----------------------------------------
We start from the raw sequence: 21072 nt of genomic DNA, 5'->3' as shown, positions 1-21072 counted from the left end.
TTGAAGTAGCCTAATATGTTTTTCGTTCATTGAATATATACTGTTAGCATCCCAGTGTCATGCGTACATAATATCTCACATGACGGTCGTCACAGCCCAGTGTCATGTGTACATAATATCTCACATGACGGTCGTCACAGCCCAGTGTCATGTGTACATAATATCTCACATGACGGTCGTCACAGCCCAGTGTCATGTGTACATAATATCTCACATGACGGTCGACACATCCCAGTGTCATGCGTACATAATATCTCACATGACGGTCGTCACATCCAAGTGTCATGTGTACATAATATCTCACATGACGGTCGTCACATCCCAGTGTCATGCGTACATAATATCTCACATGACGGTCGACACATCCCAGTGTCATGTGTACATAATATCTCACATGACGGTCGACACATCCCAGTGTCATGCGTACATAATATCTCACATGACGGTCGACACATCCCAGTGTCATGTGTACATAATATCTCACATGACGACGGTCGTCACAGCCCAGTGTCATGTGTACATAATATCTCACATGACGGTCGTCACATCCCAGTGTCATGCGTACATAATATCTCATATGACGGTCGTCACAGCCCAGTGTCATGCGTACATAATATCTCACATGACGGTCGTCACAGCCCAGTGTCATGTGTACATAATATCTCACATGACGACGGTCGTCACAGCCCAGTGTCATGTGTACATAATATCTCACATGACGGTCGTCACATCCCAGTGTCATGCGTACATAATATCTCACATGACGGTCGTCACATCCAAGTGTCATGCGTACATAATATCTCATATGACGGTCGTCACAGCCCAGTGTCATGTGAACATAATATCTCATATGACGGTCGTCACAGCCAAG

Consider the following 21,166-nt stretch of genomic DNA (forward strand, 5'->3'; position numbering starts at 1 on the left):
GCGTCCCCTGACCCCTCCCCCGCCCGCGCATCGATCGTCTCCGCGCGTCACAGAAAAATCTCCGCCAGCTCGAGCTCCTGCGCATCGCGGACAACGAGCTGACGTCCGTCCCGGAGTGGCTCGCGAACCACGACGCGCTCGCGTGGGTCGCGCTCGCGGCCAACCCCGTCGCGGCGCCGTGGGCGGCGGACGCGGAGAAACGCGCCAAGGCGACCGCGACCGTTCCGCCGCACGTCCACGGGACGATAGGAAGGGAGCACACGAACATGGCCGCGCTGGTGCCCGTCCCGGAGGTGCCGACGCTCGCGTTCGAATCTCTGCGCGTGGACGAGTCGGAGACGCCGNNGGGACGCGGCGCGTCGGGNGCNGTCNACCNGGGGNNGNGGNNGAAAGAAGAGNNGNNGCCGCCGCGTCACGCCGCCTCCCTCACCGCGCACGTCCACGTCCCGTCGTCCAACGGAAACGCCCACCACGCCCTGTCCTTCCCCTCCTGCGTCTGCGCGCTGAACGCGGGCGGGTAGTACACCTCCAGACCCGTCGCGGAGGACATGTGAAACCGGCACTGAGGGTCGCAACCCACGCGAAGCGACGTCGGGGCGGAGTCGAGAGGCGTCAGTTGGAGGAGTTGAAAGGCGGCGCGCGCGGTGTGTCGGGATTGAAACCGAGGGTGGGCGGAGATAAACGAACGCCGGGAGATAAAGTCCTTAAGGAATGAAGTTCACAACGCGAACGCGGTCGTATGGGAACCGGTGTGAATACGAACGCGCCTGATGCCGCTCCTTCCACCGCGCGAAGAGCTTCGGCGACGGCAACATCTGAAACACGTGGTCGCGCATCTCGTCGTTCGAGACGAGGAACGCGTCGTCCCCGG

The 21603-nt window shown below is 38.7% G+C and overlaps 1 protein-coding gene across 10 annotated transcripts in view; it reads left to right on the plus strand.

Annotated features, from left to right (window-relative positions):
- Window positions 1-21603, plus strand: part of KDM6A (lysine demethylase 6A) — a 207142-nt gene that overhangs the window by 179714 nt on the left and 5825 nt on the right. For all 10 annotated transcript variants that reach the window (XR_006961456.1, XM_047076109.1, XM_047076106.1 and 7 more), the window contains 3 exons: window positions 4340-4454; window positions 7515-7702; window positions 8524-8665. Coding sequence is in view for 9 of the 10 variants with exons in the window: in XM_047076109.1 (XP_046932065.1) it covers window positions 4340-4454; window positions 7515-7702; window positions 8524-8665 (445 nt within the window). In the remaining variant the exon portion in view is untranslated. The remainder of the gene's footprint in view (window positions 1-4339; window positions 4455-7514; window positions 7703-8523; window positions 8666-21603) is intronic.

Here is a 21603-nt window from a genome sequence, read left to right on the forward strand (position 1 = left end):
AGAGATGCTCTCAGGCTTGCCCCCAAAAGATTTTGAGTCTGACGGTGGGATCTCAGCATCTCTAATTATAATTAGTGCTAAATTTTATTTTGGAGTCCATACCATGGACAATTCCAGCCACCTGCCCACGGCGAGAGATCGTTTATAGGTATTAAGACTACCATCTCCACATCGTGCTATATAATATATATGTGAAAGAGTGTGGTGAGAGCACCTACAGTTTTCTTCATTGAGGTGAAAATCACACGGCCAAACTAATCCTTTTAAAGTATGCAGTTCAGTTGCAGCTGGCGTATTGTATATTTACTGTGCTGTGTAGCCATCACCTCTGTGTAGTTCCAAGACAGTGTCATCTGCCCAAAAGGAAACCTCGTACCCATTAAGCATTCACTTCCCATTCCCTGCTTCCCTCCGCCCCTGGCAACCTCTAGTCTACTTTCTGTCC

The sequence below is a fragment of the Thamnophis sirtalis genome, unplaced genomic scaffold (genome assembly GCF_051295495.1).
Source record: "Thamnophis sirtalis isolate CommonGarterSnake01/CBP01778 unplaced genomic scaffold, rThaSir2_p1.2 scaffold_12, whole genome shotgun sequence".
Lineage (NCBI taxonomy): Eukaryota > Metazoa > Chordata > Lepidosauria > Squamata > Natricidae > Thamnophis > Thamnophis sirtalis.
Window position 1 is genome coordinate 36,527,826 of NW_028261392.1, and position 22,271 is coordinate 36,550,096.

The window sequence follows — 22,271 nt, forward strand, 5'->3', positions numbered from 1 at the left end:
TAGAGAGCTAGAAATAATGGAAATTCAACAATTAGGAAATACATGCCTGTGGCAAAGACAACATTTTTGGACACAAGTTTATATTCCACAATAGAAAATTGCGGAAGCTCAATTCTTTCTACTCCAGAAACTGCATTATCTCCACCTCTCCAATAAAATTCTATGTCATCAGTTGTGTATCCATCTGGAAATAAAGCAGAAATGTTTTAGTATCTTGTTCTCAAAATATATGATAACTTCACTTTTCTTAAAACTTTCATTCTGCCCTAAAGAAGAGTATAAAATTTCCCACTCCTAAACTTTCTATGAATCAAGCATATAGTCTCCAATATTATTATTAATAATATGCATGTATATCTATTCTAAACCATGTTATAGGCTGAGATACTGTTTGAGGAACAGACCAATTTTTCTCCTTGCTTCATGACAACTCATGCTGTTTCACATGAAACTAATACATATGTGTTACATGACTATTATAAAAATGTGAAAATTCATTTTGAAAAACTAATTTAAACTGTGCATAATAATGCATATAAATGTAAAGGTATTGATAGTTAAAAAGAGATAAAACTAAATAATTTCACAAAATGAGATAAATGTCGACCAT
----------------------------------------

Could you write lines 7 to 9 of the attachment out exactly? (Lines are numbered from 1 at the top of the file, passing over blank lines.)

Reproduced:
- Window positions 1-21603, plus strand: part of KDM6A (lysine demethylase 6A) — a 207142-nt gene that overhangs the window by 179714 nt on the left and 5825 nt on the right. For all 10 annotated transcript variants that reach the window (XR_006961456.1, XM_047076109.1, XM_047076106.1 and 7 more), the window contains 3 exons: window positions 4340-4454; window positions 7515-7702; window positions 8524-8665. Coding sequence is in view for 9 of the 10 variants with exons in the window: in XM_047076109.1 (XP_046932065.1) it covers window positions 4340-4454; window positions 7515-7702; window positions 8524-8665 (445 nt within the window). In the remaining variant the exon portion in view is untranslated. The remainder of the gene's footprint in view (window positions 1-4339; window positions 4455-7514; window positions 7703-8523; window positions 8666-21603) is intronic.

Here is a 21603-nt window from a genome sequence, read left to right on the forward strand (position 1 = left end):
AGAGATGCTCTCAGGCTTGCCCCCAAAAGATTTTGAGTCTGACGGTGGGATCTCAGCATCTCTAATTATAATTAGTGCTAAATTTTATTTTGGAGTCCATACCATGGACAATTCCAGCCACCTGCCCACGGCGAGAGATCGTTTATAGGTATTAAGACTACCATCTCCACATCGTGCTATATAATATATATGTGAAAGAGTGTGGTGAGAGCACCTACAGTTTTCTTCATTGAGGTGAAAATCACACGGCCAAACTAATCCTTTTAAAGTATGCAGTTCAGTTGCAGCTGGCGTATTGTATATTTACTGTGCTGTGTAGCCATCACCTCTGTGTAGTTCCAAGACAGTGTCATCTGCCCAAAAGGAAACCTCGTACCCATTAAGCATTCACTTCCCATTCCCTGCTTCCCTCCGCCCCTGGCAACCTCTAGTCTACTTTCTGTCC